By Tim Todd
Arsenal are three games in to the season: the Gunners lost on opening day to West Ham due to two individual errors combined with poor attacking play; then they beat Crystal Palace with yet another disjointed performance which allowed Palace back into the game; and earned a draw against Liverpool in a “tale of two halves” match which saw a good Arsenal goal disallowed but could have gone either way before and after that. So, a loss because of two errors, a win, and a draw that might not have been a draw if the referee had gotten the call right and people are running around in a Kermit-armed panic trying to figure out how to fix Arsenal’s woes.
And how do they propose to fix Arsenal’s woes? So far, the two dominant theories are: drop Ramsey or drop Coquelin. Both are potential powder keg arguments and both are wrong.
The drop Coquelin idea comes from a Grantland article by Mike Goodman. It is the more explosive of the two ideas so let’s deal with that one alone. His main arguments are that Coquelin can’t play with the ball at feet as well as a world class midfielder can, that he’s a specialist defensive midfielder who operates best in a compact formation, and that Coquelin can’t play in an expansive midfield which grants space to the opposition. So, he surmises, Arsenal need to drop Coquelin and buy a world class center mid.
To the first, I have made the same argument. As it stood last season, Coquelin’s passing range looked fairly average. His long ball percentages were low, he was content to pass the ball sideways to Cazorla, instead of looking for the killer pass, and I worried if teams would simply allow Coquelin to have possession during Arsenal’s attack phase.
But I also argued then and still believe now that Arsene Wenger can get Coquelin up to speed in terms of passing. And so far¹ that has proven to be true. Coquelin, has gone from an 85% passer to 90%, has gone from 60% long ball accuracy on just 2.5 long passes per game to 70% long ball accuracy on 5.7 long passes a game and has one accurate cross (of one attempted) this season, where he only attempted three and failed in all three all last season.
If that Grantland article had been written this summer, when I wrote mine saying virtually the same thing about Coquelin’s lack of attacking threat, I might agree. But the signs are encouraging that Coquelin has worked on this part of his game. He did struggle offensively during the Liverpool match, but Arsenal’s entire starting XI struggled offensively and defensively in that first 45 minutes.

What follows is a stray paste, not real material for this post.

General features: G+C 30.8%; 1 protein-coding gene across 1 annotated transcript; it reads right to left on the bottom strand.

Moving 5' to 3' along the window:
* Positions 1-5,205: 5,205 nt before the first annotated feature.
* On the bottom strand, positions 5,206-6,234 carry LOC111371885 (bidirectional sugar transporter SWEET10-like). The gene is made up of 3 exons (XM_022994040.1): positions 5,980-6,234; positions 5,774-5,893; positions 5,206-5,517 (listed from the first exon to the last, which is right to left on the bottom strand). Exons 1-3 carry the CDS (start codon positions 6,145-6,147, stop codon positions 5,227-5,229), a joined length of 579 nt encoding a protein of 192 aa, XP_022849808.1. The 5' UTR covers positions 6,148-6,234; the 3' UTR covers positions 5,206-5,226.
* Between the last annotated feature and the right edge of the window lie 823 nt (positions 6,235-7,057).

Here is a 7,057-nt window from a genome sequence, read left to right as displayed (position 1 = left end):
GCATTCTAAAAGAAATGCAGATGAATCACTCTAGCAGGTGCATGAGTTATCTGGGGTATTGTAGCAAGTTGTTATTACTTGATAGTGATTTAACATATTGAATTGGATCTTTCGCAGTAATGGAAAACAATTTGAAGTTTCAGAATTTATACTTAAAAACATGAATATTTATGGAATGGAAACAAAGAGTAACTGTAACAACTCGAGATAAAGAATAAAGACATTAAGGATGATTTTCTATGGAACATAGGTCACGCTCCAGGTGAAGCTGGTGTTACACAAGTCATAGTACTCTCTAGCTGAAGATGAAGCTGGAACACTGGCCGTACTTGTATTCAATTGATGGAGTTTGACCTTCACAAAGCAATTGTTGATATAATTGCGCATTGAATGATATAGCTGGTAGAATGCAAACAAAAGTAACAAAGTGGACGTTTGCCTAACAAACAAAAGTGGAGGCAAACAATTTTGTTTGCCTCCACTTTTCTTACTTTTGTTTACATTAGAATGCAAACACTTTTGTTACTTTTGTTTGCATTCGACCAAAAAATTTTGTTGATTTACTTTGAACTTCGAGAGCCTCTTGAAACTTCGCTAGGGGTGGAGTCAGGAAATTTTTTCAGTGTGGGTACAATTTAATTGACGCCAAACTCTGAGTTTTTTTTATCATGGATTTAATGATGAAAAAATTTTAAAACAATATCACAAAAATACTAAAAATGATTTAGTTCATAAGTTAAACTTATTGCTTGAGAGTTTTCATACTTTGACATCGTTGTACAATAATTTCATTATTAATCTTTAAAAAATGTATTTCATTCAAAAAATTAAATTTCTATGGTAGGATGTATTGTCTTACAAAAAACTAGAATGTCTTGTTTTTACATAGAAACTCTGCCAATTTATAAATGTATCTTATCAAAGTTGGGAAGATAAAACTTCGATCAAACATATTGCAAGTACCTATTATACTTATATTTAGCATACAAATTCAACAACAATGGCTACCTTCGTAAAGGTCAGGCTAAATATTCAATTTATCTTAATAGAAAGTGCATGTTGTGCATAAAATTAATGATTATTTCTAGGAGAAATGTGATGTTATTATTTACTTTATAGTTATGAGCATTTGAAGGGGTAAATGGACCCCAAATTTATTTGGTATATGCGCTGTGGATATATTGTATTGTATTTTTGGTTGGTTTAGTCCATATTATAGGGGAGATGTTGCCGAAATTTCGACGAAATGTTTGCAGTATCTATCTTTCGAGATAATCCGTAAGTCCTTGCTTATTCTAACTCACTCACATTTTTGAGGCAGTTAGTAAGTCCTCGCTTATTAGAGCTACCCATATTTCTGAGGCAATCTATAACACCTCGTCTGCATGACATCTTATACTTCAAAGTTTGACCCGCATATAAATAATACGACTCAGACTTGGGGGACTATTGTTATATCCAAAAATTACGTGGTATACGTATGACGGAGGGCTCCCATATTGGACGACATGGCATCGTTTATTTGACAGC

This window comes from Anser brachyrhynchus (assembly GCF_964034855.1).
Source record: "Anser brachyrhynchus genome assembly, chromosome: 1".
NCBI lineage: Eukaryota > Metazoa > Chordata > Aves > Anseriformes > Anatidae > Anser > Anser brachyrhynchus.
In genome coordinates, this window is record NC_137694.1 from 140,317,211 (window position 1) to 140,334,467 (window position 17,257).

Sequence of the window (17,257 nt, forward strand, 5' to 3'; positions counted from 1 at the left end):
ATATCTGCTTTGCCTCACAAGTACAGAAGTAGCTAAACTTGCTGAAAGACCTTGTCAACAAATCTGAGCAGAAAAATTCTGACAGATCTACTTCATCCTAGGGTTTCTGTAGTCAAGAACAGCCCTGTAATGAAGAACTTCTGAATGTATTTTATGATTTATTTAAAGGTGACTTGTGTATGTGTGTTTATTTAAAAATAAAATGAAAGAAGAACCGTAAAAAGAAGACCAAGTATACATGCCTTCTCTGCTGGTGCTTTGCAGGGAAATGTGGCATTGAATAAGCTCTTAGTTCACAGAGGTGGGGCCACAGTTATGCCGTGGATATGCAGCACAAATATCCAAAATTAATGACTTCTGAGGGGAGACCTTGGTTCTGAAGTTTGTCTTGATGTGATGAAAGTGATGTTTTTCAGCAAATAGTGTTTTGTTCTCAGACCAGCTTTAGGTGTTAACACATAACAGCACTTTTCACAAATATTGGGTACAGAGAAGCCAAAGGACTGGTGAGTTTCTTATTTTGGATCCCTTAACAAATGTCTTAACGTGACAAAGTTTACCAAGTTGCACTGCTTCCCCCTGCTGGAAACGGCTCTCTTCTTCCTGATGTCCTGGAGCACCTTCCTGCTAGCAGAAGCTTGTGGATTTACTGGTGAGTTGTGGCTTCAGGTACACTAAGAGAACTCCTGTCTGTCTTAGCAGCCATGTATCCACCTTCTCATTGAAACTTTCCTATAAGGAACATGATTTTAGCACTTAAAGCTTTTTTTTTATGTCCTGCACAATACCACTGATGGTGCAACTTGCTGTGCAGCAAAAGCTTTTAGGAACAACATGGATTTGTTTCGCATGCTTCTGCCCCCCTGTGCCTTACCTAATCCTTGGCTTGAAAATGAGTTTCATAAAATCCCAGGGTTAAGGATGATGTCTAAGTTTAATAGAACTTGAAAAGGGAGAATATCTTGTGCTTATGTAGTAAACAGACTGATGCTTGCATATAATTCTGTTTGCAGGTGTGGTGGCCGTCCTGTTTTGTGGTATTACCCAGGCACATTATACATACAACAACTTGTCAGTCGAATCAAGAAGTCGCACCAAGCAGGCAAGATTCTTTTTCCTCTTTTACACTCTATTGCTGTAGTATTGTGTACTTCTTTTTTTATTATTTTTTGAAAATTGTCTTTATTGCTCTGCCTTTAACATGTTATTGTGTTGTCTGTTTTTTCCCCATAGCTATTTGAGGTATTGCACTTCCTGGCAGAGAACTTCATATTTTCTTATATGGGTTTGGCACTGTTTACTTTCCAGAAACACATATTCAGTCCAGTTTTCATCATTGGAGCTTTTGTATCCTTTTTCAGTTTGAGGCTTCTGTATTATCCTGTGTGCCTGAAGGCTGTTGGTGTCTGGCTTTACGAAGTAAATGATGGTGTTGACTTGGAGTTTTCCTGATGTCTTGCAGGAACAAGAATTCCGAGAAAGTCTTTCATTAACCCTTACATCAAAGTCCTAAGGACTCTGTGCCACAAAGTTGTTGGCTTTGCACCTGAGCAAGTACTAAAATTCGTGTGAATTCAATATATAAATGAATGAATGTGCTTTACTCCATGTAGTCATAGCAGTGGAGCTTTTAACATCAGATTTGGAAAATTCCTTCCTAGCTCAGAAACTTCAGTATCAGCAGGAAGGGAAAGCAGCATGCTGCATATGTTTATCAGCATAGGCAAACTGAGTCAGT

The other arguments are basically two parts of the same coin. Let’s just put this plainly: there is no defensive midfielder in the world who doesn’t prefer a compact system. A compact system plays to the strengths of a defensive midfielder and allows him an almost free role to roam a small space in midfield wreaking havoc on opposition attackers. Like a destructive #10.
The problem is that the compact system is difficult to pull off and win consistently. Atletico Madrid does it with the fastest counter attacks I’ve ever seen which get the ball into crazy good positions for a predatory forward. They are a specialist team, however, and their manager’s philosophy will one day be found out, probably when a team like Chelsea comes to town and gives Atletico possession.
Arsenal’s system is the most common system, then, for teams who want to win consistently. Bayern play an attacking system, Real Madrid, Barcelona, Manchester City, all the best teams in the world play an attacking system. Even Chelsea play open, attacking football against teams that they aren’t afraid of. And Mike Goodman is right, these systems grant space to the opposition which is difficult for any defensive midfielder to cover.
Matic struggles mightily to cover both those spaces and for his teammate, Cesc Fabregas. They are the two most dribbled players in the Premier League at the moment. So, I agree, covering space, when you have a poor defender next to you, like Fabregas, is difficult for a defensive midfielder.